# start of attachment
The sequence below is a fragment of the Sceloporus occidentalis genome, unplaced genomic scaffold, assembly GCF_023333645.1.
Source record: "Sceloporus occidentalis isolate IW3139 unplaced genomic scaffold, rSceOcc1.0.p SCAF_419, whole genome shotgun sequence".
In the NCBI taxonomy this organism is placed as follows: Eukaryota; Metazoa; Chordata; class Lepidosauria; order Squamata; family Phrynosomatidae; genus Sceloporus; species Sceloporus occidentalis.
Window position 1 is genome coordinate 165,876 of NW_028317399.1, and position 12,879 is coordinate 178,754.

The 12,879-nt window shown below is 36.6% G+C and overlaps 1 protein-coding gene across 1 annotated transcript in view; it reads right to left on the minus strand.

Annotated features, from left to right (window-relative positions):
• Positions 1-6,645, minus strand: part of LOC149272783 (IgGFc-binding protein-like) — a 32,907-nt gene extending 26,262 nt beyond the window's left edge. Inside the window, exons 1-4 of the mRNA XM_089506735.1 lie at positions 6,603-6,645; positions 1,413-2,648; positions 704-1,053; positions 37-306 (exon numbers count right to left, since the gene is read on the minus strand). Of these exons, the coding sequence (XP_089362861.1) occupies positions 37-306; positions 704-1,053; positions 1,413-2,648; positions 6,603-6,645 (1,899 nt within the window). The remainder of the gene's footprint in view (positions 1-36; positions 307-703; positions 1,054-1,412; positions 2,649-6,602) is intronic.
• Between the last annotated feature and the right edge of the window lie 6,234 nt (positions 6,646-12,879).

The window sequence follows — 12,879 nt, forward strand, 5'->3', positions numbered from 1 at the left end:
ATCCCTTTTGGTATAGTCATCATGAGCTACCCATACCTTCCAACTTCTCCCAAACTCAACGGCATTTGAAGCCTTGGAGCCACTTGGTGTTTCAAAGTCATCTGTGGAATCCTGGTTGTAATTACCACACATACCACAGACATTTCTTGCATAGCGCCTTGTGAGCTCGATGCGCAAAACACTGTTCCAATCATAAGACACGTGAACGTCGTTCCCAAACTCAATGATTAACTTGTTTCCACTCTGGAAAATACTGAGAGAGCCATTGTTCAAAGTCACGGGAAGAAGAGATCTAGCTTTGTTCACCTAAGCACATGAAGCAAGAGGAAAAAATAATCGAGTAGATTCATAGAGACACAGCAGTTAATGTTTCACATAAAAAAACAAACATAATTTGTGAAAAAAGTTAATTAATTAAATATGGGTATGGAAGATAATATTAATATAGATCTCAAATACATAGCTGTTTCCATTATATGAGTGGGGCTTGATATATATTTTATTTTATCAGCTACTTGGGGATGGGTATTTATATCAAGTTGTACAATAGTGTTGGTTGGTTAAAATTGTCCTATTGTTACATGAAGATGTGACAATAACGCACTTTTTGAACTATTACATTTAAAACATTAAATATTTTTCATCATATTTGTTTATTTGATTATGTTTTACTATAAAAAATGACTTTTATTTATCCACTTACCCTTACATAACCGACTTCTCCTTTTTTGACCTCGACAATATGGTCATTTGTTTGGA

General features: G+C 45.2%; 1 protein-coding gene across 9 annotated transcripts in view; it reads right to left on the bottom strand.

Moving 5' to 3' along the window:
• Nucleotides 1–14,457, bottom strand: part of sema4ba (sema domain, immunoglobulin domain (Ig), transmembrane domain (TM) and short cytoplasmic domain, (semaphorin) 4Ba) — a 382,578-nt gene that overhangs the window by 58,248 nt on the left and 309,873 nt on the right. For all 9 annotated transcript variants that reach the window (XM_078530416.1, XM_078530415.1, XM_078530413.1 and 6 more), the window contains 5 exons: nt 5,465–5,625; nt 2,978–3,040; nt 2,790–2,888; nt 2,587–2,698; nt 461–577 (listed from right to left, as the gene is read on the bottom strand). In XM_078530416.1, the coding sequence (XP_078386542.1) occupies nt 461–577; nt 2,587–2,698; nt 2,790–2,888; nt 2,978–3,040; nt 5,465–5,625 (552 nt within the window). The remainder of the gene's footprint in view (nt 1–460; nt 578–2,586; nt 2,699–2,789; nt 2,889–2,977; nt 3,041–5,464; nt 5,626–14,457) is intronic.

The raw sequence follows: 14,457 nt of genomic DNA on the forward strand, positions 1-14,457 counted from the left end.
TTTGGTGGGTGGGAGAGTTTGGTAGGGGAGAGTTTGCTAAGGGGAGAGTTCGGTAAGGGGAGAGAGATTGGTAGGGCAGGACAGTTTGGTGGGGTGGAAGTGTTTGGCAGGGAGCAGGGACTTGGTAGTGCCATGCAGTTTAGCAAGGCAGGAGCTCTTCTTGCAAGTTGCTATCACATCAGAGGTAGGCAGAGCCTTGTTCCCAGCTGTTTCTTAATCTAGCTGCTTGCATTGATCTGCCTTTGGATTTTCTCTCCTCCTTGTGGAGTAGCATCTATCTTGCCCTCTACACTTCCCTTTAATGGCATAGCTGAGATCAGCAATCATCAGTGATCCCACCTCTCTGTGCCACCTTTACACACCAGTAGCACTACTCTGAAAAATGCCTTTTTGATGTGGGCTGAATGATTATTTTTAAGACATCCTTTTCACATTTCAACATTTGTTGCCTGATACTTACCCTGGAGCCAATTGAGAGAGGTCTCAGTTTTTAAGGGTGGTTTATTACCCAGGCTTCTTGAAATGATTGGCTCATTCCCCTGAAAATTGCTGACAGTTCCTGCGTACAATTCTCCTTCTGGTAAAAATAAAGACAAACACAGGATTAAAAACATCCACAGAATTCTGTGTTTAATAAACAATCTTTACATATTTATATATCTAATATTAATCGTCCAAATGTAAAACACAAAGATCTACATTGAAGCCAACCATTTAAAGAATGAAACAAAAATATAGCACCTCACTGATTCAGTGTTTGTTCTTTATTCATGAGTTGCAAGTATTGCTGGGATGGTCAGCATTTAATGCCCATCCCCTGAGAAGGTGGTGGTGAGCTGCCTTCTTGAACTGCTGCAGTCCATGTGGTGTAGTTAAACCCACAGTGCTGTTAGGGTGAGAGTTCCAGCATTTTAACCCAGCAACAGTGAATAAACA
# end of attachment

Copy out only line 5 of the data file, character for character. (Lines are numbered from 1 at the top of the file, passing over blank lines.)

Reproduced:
The 12,879-nt window shown below is 36.6% G+C and overlaps 1 protein-coding gene across 1 annotated transcript in view; it reads right to left on the minus strand.